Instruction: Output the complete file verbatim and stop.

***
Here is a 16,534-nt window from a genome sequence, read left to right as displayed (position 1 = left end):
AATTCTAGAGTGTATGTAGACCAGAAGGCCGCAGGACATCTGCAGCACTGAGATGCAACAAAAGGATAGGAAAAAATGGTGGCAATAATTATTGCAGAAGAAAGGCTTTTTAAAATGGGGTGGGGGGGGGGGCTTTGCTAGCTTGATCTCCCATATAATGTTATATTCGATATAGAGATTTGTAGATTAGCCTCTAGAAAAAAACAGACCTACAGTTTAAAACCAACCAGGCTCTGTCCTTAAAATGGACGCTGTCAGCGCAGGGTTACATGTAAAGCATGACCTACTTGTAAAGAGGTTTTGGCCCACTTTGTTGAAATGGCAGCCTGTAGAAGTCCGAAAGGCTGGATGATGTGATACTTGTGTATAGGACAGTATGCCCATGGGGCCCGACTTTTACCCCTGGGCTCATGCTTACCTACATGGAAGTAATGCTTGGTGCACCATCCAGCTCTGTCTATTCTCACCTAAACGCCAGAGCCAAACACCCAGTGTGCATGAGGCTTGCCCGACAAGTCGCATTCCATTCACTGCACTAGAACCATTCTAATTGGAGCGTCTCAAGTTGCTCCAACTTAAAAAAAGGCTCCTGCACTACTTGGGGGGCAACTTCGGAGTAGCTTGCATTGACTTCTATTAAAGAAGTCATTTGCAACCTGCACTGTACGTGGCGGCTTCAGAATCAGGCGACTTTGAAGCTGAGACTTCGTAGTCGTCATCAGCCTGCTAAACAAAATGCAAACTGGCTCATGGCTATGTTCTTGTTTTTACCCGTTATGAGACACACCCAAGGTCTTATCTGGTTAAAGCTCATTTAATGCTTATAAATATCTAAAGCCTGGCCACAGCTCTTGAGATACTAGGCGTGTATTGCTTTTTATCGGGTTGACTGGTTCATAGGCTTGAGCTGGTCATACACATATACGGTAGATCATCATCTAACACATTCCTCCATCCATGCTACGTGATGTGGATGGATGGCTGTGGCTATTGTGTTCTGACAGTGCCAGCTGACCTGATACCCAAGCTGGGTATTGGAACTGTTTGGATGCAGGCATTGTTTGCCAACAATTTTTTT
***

Here is a 16,534-nt window from a genome sequence, read left to right as displayed (position 1 = left end):
AATTCTAGAGTGTATGTAGACCAGAAGGCCGCAGGACATCTGCAGCACTGAGATGCAACAAAAGGATAGGAAAAAATGGTGGCAATAATTATTGCAGAAGAAAGGCTTTTTAAAATGGGGTGGGGGGGGGGGCTTTGCTAGCTTGATCTCCCATATAATGTTATATTCGATATAGAGATTTGTAGATTAGCCTCTAGAAAAAAACAGACCTACAGTTTAAAACCAACCAGGCTCTGTCCTTAAAATGGACGCTGTCAGCGCAGGGTTACATGTAAAGCATGACCTACTTGTAAAGAGGTTTTGGCCCACTTTGTTGAAATGGCAGCCTGTAGAAGTCCGAAAGGCTGGATGATGTGATACTTGTGTATAGGACAGTATGCCCATGGGGCCCGACTTTTACCCCTGGGCTCATGCTTACCTACATGGAAGTAATGCTTGGTGCACCATCCAGCTCTGTCTATTCTCACCTAAACGCCAGAGCCAAACACCCAGTGTGCATGAGGCTTGCCCGACAAGTCGCATTCCATTCACTGCACTAGAACCATTCTAATTGGAGCGTCTCAAGTTGCTCCAACTTAAAAAAAGGCTCCTGCACTACTTGGGGGGCAACTTCGGAGTAGCTTGCATTGACTTCTATTAAAGAAGTCATTTGCAACCTGCACTGTACGTGGCGGCTTCAGAATCAGGCGACTTTGAAGCTGAGACTTCGTAGTCGTCATCAGCCTGCTAAACAAAATGCAAACTGGCTCATGGCTATGTTCTTGTTTTTACCCGTTATGAGACACACCCAAGGTCTTATCTGGTTAAAGCTCATTTAATGCTTATAAATATCTAAAGCCTGGCCACAGCTCTTGAGATACTAGGCGTGTATTGCTTTTTATCGGGTTGACTGGTTCATAGGCTTGAGCTGGTCATACACATATACGGTAGATCATCATCTAACACATTCCTCCATCCATGCTACGTGATGTGGATGGATGGCTGTGGCTATTGTGTTCTGACAGTGCCAGCTGACCTGATACCCAAGCTGGGTATTGGAACTGTTTGGATGCAGGCATTGTTTGCCAACAATTTTTTT